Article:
if you can share details about electronic perimeters i'd much appreciate it.

          1. re: howler

            Here is an article about electric fences I found online.
            http://www.finegardening.com/how-to/a...
            There seem to be a lot of online kit sources - maybe your garden center on the east end can advise.

            1. re: jen kalb

              Here are a couple of pix of the electric perimeter fence my Dad installed - as well as one of the rasberry trellis. Dad said that you only need one wire, 30 in high to deter deer. It will not harm them but they just touch it once and they will not challenge. In order to get a shock you need to be grounded - i.e. touching the ground. So birds can sit on this type of electric fence - unless they are sipping nectar from a flower- that is enough to ground them and give them a shock. the second picture is one of the gate structures - the wire runs over it so that you can enter and leave without the system being turned off.

               
               
      2. Raspberries are great. Since they really don't ship and last all that well, they are a bit on the expensive side so growing your own becomes cost effective.

        The problems I've had in the past have to do with drainage and squirrels. Raspberries like moist soil but get root rot quickly if the soil gets saturated. Mine are against a fence which makes a dandy highway for the local rats with bushy tails angling for a treat.

        2 Replies
        1. re: EdwardAdams

          it sounds like you may need to lighten up your soil with organic matter, etc and not water too much. or do something else about the drainage. My parents soil is clay but they have mulched heavily over the years so arent seeing this problem (in Ohio with, I think 30 in of rain on average per year)

          1. re: jen kalb

            I ended up raising the grade to plant them in since it was the winter rains that got to them. Only two years in with the latest planting and we have had low rainfall years recently in N California. We shall see if a 6 inch raised bed will do in a wet year when that comes.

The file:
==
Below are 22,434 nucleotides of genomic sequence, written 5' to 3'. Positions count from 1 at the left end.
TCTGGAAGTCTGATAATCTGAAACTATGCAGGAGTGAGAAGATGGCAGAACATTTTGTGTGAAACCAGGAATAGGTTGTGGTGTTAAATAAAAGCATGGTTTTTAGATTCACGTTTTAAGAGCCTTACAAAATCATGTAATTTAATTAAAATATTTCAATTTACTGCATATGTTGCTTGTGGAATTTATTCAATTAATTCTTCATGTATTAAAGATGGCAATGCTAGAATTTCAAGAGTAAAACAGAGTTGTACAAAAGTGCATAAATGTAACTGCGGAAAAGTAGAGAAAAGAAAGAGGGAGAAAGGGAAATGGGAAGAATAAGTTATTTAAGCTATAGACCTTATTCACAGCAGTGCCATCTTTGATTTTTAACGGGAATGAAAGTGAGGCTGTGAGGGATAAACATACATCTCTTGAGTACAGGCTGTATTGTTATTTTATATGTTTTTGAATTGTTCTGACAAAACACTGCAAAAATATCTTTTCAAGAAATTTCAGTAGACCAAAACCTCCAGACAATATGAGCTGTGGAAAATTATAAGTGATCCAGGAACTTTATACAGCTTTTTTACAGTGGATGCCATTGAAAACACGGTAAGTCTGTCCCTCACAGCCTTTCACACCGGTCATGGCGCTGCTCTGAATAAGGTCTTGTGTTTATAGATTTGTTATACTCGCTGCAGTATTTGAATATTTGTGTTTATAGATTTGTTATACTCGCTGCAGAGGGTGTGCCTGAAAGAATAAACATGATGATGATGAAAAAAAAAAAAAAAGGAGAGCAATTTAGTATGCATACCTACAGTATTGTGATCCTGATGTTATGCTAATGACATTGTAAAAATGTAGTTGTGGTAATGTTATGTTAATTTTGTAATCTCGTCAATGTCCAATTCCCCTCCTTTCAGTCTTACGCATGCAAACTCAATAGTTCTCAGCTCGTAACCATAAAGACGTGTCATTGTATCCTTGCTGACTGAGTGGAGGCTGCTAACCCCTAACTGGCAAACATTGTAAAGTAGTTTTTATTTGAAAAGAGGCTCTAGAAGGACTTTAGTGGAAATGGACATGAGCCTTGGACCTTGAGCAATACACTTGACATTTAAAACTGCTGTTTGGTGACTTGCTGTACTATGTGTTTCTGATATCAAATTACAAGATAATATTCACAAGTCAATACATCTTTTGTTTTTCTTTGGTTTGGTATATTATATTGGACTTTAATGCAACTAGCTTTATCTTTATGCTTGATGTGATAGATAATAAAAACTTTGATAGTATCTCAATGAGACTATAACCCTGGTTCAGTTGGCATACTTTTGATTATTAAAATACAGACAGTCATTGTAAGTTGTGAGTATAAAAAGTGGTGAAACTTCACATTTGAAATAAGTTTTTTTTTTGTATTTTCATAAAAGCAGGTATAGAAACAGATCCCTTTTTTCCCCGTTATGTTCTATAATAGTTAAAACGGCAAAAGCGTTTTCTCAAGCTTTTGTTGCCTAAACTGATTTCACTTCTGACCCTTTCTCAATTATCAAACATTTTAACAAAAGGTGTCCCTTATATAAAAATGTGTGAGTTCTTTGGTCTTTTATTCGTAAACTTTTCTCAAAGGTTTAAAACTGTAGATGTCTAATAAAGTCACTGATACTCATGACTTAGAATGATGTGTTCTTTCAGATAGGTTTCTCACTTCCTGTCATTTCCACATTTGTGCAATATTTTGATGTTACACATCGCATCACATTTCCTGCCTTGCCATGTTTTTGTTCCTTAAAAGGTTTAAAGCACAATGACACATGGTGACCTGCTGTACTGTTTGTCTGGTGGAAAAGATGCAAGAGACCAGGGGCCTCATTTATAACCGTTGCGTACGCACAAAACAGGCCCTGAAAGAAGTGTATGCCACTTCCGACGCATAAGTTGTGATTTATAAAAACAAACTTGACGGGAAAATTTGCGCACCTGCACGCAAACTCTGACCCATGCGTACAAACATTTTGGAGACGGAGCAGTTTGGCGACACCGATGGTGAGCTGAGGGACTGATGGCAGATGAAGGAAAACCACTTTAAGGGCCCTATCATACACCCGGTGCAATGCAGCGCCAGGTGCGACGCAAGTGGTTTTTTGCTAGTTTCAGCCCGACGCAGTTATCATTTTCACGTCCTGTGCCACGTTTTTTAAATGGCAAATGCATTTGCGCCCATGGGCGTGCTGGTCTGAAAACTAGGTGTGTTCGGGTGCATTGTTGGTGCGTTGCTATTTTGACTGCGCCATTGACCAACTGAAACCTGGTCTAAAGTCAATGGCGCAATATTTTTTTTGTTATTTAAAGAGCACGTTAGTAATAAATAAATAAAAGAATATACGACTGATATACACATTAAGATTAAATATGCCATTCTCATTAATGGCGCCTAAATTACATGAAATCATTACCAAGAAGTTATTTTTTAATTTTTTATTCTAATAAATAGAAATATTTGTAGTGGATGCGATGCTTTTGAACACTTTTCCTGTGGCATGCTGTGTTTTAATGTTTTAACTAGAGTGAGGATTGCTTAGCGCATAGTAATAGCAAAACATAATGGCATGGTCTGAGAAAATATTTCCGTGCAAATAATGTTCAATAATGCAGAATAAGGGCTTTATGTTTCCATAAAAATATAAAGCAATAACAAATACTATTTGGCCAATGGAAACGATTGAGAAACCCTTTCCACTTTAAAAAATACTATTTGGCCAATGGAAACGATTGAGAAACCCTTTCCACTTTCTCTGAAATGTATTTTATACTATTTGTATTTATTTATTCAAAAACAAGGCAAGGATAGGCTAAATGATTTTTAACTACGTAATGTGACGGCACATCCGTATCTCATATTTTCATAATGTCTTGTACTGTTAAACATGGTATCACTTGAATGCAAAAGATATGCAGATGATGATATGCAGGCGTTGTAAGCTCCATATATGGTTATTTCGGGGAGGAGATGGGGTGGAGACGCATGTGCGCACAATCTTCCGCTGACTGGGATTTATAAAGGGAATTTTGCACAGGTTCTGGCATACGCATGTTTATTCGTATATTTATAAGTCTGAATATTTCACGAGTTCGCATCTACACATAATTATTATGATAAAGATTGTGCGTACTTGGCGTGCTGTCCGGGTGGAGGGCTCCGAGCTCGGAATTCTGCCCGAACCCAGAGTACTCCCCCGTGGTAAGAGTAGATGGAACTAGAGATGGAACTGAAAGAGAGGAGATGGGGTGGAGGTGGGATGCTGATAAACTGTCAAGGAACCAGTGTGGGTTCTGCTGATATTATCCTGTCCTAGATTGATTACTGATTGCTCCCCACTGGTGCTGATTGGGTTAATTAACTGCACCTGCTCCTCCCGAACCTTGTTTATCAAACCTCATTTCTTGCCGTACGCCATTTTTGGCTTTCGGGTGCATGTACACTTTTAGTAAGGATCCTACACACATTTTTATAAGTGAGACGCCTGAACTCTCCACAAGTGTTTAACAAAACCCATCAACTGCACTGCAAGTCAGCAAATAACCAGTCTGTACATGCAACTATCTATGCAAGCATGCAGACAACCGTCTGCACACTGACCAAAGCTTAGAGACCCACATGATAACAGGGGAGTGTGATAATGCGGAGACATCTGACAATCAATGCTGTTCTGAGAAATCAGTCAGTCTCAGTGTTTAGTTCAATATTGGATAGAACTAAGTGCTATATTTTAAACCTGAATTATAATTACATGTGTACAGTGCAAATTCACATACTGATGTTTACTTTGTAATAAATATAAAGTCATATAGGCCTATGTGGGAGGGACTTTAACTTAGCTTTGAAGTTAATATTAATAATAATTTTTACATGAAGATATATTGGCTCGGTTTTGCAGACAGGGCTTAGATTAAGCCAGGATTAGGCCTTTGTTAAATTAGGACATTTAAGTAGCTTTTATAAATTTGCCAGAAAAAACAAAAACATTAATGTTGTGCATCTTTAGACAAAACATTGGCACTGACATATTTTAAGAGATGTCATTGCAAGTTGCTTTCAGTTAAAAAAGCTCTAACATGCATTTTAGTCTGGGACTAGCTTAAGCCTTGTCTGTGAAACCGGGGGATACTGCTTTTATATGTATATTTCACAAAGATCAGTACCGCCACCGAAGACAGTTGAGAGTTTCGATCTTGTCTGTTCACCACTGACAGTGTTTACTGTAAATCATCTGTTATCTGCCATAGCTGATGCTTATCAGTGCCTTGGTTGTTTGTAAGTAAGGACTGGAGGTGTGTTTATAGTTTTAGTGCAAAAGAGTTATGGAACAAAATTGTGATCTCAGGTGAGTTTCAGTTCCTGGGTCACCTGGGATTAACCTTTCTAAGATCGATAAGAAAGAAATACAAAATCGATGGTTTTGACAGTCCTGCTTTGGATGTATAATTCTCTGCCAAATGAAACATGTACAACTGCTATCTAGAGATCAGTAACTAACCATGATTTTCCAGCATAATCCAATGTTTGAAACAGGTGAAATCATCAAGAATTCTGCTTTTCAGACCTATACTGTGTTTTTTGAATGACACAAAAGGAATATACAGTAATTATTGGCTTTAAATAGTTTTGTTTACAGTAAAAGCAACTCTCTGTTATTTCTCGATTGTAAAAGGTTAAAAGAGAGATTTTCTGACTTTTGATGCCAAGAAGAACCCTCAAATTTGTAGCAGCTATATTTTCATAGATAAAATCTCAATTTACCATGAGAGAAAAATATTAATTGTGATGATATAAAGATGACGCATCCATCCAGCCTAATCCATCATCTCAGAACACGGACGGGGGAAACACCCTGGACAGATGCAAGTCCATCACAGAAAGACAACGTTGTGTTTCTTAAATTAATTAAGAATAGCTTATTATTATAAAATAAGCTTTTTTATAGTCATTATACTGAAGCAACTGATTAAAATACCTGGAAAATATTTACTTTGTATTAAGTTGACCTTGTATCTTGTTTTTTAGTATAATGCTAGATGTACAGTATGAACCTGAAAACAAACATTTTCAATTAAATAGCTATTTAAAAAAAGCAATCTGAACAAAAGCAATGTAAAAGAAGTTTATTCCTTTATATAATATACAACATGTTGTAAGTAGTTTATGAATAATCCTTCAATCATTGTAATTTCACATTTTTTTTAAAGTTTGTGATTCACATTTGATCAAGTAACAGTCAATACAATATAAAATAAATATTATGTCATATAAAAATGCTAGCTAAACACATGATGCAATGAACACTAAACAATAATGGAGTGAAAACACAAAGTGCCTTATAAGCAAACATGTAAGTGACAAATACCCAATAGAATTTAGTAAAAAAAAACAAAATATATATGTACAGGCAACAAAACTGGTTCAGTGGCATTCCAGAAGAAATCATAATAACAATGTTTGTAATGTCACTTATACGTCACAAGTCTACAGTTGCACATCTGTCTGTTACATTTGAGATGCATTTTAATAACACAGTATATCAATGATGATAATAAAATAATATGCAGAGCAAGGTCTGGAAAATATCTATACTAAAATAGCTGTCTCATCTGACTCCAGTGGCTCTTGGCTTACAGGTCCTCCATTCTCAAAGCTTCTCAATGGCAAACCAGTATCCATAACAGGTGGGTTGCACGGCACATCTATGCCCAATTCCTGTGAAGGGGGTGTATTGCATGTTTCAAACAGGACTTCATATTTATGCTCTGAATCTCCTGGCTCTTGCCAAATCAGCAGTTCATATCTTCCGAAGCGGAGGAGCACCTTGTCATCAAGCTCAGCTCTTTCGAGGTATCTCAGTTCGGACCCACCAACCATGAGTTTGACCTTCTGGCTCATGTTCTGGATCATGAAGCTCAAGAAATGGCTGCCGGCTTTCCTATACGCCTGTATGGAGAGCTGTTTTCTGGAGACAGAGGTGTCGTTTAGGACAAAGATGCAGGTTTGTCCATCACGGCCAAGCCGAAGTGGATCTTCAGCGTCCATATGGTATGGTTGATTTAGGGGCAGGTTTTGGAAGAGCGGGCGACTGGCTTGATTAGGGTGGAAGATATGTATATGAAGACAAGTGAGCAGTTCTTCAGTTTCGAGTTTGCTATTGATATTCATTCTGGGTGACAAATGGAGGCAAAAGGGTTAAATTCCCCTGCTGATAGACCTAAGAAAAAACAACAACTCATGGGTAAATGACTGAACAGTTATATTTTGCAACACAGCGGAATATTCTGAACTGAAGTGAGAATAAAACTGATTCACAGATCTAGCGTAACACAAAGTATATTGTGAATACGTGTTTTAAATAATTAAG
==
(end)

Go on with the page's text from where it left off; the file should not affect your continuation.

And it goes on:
Mine are against the fence. I use posts and wires to hold them upright on the other side.

        2. So any particular variety that growers would reccomend?

          2 Replies
          1. re: LJS

            I've been doing some research, and it seems like a good idea to plant different types that bear at varying times so you don't get deluged for a few weeks and have nothing the rest of the season.
            White Flower Farm has a mixture
            http://www.whiteflowerfarm.com/4722-p...

          2. I would like to grow raspberries, but definitely have a deer problem -- and rabbits and a big fat groundhog. I read that the thorns should deter, so I may give it a try without fencing.

            Here's an informative blog post on growing raspberries -- in a raised bed to contain them.
            http://www.gardeningblog.net/2008/08/...
            I don't want the bother of establishing a large raised bed, and figure I could just brush hog the canes that get unruly.

            I'm wondering how to use the wires to support the raspberry canes. I've seen half hoops, but wonder if you need to attach the canes or lop them over or what?

            2 Replies
            1. re: NYchowcook

              Here's a great resource compilation on Rasberry cultivation
              see as a starting point the Taunton article
              http://www.raspberries.us/

              1. re: jen kalb

                Here is a pic of the way my parents trellis their everbearing (light summer, more fall) raspberries